Conclusion: The Nikon P7000 is much nicer than expected. I like the lens, the great fill-flash control and the sharp images, but am not excited by its LCD, ergonomics, playback logic and buggy firmware. When I want a compact camera, it needs to be compact so that it drops forgotten in my pocket.
Summary: The Nikon P7000 is a top of the range compact digital camera that has features that you would normally only expect to see on pricier DSLR cameras. But can this high performance Coolpix really offer the best of both worlds? Read on to find out.
Summary: Nikon's engineers have clearly been looking to Canon's G-series for inspiration, and the P7000's boxy build, and plethora of external controls put it closer to the Powershot G12 than any previous P-series compact.
Pros: Very good image quality, particularly at lower ISO settings, Generally well optimized JPEGs with good color response, High ISO performance good up to ISO 800 (and higher if processed from RAW), Sharp 28-105mm (equivalent) zoom range with effective stabilization, Fast, responsive operation, and im...
Cons: Tendency to underexpose when presented with large highlight areas (such as sky), AWB can deliver different color rendition depending on screen composition, Fringing can be a problem around high-contrast edges (like foliage against a bright sky), No control over noise reduction (although noise is ...
Excerpt: Finally, a worthy answer to the Canon G11 and it only took two years . The Nikon Coolpix P7000 ($499) is a Nikon prosumer’s delight. 10.1 megapixel CCD sensor, native ISO 6400 (boostable to 12,800), f/2.8-5.6 7.1x VR zoom lens, 3″ LCD display, optical viewfinder, hot shoe, RAW support, 720p 24fps...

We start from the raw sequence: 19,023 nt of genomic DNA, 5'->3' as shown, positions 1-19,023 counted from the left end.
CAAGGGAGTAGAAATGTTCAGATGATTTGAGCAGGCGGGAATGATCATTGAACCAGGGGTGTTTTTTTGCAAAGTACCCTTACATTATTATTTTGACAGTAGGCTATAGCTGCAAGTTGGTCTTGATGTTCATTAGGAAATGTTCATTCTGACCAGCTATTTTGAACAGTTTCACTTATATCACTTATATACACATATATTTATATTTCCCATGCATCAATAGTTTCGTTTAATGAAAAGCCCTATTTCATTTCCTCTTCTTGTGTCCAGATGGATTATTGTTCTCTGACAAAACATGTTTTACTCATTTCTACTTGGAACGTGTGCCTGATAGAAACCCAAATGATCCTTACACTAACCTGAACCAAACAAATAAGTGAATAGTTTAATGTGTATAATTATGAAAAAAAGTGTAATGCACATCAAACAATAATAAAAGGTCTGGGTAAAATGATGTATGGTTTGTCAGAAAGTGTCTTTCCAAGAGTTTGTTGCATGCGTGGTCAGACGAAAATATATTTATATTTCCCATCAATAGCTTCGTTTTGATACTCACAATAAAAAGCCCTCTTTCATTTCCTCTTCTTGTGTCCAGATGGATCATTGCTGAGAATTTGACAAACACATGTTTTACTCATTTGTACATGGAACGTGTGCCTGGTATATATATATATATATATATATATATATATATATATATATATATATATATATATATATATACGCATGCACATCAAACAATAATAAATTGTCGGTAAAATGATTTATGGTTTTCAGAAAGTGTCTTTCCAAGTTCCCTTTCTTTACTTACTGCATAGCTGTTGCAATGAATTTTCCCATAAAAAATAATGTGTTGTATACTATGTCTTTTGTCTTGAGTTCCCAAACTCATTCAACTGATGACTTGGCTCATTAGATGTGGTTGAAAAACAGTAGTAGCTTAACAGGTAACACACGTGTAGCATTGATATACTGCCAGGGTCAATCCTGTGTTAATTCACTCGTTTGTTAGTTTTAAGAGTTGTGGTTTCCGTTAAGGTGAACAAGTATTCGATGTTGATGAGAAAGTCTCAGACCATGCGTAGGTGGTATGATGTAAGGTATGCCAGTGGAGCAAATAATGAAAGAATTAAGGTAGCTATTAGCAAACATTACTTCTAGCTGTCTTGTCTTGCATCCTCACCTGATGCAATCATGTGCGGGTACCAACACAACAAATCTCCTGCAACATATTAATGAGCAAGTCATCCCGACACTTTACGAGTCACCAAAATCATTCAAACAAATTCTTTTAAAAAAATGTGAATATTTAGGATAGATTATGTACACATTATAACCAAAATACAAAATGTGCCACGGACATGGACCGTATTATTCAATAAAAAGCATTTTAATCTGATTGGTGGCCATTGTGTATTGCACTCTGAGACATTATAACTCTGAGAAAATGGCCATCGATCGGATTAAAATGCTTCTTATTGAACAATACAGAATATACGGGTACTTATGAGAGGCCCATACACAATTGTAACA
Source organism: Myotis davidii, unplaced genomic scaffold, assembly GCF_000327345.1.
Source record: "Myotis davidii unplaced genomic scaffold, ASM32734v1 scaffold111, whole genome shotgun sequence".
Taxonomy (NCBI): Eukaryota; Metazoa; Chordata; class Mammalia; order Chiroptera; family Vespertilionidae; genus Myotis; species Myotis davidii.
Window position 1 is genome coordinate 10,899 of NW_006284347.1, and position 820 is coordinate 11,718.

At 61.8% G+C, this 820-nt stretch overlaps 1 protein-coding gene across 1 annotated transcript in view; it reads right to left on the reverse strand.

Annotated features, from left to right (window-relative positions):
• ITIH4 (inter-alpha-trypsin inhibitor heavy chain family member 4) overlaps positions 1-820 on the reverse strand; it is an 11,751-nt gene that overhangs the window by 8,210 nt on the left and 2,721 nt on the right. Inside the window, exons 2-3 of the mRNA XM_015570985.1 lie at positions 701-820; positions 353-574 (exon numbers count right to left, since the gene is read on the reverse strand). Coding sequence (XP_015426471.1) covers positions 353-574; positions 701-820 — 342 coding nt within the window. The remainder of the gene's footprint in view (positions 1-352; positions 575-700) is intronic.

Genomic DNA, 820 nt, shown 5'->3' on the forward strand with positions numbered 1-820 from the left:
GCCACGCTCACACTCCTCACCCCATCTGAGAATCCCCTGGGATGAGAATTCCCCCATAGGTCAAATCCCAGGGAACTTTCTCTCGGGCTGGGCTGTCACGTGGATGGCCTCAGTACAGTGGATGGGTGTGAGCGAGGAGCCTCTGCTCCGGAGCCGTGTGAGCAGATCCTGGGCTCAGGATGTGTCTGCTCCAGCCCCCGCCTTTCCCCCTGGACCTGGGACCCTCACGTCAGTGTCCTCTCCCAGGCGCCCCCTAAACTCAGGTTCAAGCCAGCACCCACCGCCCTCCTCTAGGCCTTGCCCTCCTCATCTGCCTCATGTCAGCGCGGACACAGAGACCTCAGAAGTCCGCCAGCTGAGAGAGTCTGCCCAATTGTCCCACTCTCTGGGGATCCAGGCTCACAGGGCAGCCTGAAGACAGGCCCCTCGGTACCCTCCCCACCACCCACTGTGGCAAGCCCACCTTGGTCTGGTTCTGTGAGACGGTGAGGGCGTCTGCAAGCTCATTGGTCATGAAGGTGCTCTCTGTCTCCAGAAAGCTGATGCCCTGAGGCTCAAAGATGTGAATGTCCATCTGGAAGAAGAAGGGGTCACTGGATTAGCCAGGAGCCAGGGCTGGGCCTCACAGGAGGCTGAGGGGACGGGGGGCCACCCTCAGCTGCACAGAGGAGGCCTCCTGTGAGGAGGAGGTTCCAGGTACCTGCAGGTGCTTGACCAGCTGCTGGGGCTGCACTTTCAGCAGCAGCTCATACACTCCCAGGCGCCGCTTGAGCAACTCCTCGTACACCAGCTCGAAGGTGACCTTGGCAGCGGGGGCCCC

Excerpt: The battle for supremacy in the high-end compact market is getting more exciting all the time. The latest attack comes from Nikon who have announced the follow-up for their powerful (if a little homely) P6000.
Excerpt: Serious shutterbugs tired of lugging around giant DSLRs have lots of options in 2011. There are Olympus PEN interchangeable lens cameras that cost anywhere from $450 to $700. Then there is the Canon PowerShot S95 or G12 style of digicam with built-in wide-angle zooms that cost less than $500.
Pros: Very good, accurate photos, Tweaks galore, Good zoom range, Top-notch LCD screen
Cons: Relatively expensive, Very slow response (1.3 fps), Sub-par movie performance
Excerpt: The Good Good low-light shooting. Solid 7X lens. Optical viewfinder. Lots of simple control dials. Comfortable in the hand. Hot shoe and lens adapter support. Reasonably good 720p video. Horizon level. The Bad Occasionally difficult menu system. No swivelling LCD. Needed to do more to stand out.
Pros: Good low-light shooting., Solid 7X lens., Optical viewfinder., Lots of simple control dials., Comfortable in the hand., Hot shoe and lens adapter support., Reasonably good 720p video., Horizon level.
Cons: Occasionally difficult menu system., No swivelling LCD., Needed to do more to stand out., No built-in, wired commander mode., Dodgy camera strap.
Summary: There is a lot to like about the Nikon P7000. However, the overall speed of operation is a pretty big hump to get over. If you have a bag full of Nikon gear, the P7000 may be easier to justify (particularly so, if you want to make use of your Nikon Speedlights).
Excerpt: The Coolpix P7000 ($499 MSRP) is Nikon's flagship compact camera. It features a larger-than-average 10 Megapixel CCD, a 7.1X (28 - 200 mm) lens with image stabilization, a large and sharp 3-inch LCD, full manual controls, plenty of optional accessories, and HD movie recording.